Today the second ever Good Life With Dementia course came to a celebratory conclusion. Designed by and delivered by members of York Minds and Voices – all people living with dementia. I am delighted and privileged to have helped facilitate. Over 7 weeks we have shared top tips; we have drawn up a long list of what we have learnt and we have detailed what we need from those providing services and how people with dementia should be involved at every level of that. Given that more elections are on the horizon here in the UK, here is our latest manifesto. PROVIDERS TAKE NOTE.
A Good Life With Dementia 2019 – Our Manifesto
- We are all experts by experience. Who better to learn from? Professionals can only learn so much from a book. Include us too!
- We can share our experience to help each other to avoid some things and find out about others.
- It’s so good for us to share information about our own symptoms instead of someone standing and delivering a pile of facts.
Around the time of diagnosis
- Getting a dementia at a younger age is traumatic enough, but to have that take so long is doubly frustrating.
- There is a lot of immediate attention then the contact stops – it’s baffling.
- Services are providing the wrong things and are not listening to what we are saying we need!
- If we’ve got dementia, we need it written down so we can remind ourselves.
- We need to be given simple information. No-one gives us this. It’s, ‘you’ve got dementia – now scram!’
- We should not be fed doom and gloom and no solutions.
The impact on our relationships
- It affects us all and we need support as a whole relationship.
- How much help from services have we received in relation to relationships and the impact on the whole family? – NOTHING!
- If we got this help early, then it might mean not needing to spend so much on responding to crises.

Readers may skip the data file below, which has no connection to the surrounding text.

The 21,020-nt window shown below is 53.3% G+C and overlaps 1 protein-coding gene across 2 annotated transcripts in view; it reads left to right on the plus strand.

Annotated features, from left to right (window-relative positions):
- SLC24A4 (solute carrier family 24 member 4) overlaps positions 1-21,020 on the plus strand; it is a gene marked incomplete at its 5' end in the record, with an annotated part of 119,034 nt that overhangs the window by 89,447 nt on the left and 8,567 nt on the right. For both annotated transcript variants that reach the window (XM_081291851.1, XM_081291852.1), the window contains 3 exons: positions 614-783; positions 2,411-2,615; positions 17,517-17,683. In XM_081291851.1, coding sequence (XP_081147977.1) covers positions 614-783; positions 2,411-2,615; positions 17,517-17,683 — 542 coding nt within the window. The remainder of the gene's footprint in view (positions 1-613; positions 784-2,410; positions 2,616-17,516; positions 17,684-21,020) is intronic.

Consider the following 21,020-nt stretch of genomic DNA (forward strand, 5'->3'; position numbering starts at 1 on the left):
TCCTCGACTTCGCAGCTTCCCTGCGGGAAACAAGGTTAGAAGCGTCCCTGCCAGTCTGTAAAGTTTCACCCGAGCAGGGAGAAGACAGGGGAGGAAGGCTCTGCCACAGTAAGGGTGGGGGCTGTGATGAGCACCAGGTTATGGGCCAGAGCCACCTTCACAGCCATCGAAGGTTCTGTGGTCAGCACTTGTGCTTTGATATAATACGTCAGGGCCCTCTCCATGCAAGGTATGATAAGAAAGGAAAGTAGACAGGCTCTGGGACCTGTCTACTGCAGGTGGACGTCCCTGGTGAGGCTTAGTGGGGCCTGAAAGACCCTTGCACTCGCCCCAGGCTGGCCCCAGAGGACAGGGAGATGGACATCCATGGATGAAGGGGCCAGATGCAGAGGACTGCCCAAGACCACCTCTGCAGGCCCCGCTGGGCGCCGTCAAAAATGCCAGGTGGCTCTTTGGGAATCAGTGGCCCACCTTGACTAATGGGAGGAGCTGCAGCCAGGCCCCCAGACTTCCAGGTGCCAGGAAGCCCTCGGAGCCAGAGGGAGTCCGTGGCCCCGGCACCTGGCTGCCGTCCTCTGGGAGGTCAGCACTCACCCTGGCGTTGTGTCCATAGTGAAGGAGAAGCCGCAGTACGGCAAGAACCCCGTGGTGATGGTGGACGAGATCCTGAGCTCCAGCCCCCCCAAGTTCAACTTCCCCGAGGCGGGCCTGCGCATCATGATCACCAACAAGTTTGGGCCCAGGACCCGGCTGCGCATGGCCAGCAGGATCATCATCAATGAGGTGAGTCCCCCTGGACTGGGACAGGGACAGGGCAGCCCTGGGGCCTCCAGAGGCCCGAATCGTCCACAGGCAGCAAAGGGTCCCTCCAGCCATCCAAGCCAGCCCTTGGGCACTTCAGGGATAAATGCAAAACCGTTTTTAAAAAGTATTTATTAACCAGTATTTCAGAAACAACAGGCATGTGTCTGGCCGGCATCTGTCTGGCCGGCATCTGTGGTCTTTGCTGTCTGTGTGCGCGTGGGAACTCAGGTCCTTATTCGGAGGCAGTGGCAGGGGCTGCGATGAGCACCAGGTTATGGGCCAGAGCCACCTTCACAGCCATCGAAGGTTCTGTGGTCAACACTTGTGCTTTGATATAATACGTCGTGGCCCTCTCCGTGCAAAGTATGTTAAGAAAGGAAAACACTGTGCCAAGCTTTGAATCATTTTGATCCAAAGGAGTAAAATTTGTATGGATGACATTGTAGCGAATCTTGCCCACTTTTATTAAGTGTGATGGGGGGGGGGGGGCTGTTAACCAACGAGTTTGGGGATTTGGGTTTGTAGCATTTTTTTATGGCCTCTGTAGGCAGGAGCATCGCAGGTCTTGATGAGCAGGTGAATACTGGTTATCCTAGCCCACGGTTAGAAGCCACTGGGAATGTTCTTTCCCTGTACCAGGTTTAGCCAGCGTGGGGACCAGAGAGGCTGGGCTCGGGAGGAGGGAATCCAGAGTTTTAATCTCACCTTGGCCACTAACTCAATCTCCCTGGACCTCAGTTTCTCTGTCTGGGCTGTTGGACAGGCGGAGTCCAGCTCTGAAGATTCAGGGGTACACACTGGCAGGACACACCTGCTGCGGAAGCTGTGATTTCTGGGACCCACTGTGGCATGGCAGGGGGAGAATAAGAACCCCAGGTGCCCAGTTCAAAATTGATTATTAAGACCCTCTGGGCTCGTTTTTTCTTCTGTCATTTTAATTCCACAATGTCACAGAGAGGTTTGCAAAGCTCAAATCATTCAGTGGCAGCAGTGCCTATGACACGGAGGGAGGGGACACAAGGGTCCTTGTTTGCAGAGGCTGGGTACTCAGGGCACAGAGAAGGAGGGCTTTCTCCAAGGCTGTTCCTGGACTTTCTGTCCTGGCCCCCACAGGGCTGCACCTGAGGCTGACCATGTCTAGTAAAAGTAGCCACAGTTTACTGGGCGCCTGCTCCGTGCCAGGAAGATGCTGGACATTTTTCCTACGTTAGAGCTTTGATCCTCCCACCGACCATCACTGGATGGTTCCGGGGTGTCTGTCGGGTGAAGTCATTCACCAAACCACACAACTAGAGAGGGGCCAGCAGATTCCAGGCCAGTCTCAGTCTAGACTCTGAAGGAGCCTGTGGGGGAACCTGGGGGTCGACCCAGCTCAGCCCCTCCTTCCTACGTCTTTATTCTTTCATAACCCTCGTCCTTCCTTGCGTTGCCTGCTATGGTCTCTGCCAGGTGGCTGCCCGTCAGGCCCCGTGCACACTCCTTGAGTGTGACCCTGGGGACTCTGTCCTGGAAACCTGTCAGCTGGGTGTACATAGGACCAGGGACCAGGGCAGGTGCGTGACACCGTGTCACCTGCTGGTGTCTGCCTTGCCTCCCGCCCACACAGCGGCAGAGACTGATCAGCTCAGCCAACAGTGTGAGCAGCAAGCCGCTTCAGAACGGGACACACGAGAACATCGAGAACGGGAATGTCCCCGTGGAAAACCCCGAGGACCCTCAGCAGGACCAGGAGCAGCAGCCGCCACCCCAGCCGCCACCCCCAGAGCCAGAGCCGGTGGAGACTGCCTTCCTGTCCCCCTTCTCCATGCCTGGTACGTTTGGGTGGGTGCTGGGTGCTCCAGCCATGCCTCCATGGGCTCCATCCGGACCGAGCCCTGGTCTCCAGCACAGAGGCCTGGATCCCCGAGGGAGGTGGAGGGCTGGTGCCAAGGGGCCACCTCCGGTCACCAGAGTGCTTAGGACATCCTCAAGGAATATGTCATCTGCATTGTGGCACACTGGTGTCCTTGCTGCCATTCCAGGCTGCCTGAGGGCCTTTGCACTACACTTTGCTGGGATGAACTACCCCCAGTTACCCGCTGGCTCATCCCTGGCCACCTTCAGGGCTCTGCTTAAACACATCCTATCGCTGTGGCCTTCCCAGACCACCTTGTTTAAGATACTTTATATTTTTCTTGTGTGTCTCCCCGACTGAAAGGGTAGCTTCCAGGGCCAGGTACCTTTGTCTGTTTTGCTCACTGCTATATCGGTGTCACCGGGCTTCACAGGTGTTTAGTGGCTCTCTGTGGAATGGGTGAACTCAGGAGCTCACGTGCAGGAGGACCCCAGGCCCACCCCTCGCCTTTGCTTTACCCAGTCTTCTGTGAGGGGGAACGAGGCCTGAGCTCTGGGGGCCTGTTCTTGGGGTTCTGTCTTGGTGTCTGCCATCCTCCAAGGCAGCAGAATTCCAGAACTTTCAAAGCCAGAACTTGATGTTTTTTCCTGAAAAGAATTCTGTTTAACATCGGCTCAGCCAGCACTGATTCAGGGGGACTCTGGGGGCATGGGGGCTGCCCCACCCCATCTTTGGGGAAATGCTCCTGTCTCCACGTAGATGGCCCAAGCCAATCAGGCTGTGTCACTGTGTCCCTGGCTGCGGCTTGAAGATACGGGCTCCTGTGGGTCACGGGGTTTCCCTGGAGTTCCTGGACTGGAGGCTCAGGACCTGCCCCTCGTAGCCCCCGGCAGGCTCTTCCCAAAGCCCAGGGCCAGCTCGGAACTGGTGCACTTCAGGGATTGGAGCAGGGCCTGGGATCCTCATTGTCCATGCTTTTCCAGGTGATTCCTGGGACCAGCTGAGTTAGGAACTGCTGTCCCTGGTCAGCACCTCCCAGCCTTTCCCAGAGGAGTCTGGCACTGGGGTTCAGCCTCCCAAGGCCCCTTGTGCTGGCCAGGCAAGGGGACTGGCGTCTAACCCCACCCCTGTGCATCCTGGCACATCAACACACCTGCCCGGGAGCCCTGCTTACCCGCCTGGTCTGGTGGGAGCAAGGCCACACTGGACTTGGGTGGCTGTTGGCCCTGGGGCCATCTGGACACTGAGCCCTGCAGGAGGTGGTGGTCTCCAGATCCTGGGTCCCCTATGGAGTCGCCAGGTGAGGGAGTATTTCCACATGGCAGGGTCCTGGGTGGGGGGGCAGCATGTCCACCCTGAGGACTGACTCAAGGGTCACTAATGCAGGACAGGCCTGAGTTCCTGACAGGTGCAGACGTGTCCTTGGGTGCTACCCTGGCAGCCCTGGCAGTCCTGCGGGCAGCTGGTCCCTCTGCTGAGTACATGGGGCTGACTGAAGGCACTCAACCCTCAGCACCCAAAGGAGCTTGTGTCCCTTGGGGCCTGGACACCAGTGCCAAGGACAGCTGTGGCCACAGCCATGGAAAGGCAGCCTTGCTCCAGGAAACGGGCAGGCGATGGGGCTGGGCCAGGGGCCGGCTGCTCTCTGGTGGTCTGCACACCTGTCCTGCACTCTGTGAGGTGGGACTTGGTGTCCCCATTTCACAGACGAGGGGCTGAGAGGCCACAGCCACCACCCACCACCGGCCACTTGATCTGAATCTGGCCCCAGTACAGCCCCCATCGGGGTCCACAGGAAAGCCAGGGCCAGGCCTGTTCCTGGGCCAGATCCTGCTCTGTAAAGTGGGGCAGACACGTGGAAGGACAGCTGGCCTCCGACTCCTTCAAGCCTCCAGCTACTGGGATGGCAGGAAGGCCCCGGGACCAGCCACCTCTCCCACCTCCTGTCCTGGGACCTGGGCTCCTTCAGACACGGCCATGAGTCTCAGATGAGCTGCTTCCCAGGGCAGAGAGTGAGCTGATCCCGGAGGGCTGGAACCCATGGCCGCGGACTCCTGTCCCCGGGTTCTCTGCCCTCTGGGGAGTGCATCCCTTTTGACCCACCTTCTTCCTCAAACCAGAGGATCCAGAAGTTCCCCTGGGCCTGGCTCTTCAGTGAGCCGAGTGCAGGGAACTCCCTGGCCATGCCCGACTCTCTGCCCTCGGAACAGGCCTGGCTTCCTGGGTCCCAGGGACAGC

- In cancer the whole family and relationship side and all the psychological support is addressed -but not in dementia. That makes us sad.
The world around us
- Once the medics have done their medical bit, the next step is to adjust to living with that diagnosis in what can be a very disabling society.
- There is a real inconsistency in how we come across services and access entitled benefits.
- Other people can be patronising. They can’t seem to communicate well with us.
- We must not be dismissed with ‘What do you expect? You are old.’
- And we cannot stand ‘You don’t look like you’ve got dementia’!
- We have created a safe space here for people to be themselves in a non-judgemental environment.
- ‘Dementia rarely comes alone’. We have a right access to appropriate healthcare when needed.
- There is stuff we can do to compensate for some difficulties, and we have the right to carry on doing what we like.
- We have a right to a diagnosis, to know about it and to have it written down too.
- We have the right to be able to then get on with life with as equal an opportunity as anyone with or without a disability.
- We have a right to access our entitled non-means tested benefits. These should be amongst the first things offered.
SO, providers, supporters please use your nouse. Put on Good life courses; create a space for shared learning amongst peers and a safe space for people to take on board the diagnosis; respond to the impact on relationships, create much more self management and end the doom and gloom without solutions.!
the next blog will cover ‘What we learnt’!
For more info on the Innovations in Dementia Good Life With Dementia model contact Damian@myid.org.uk. Meanwhile here is the class of 2019!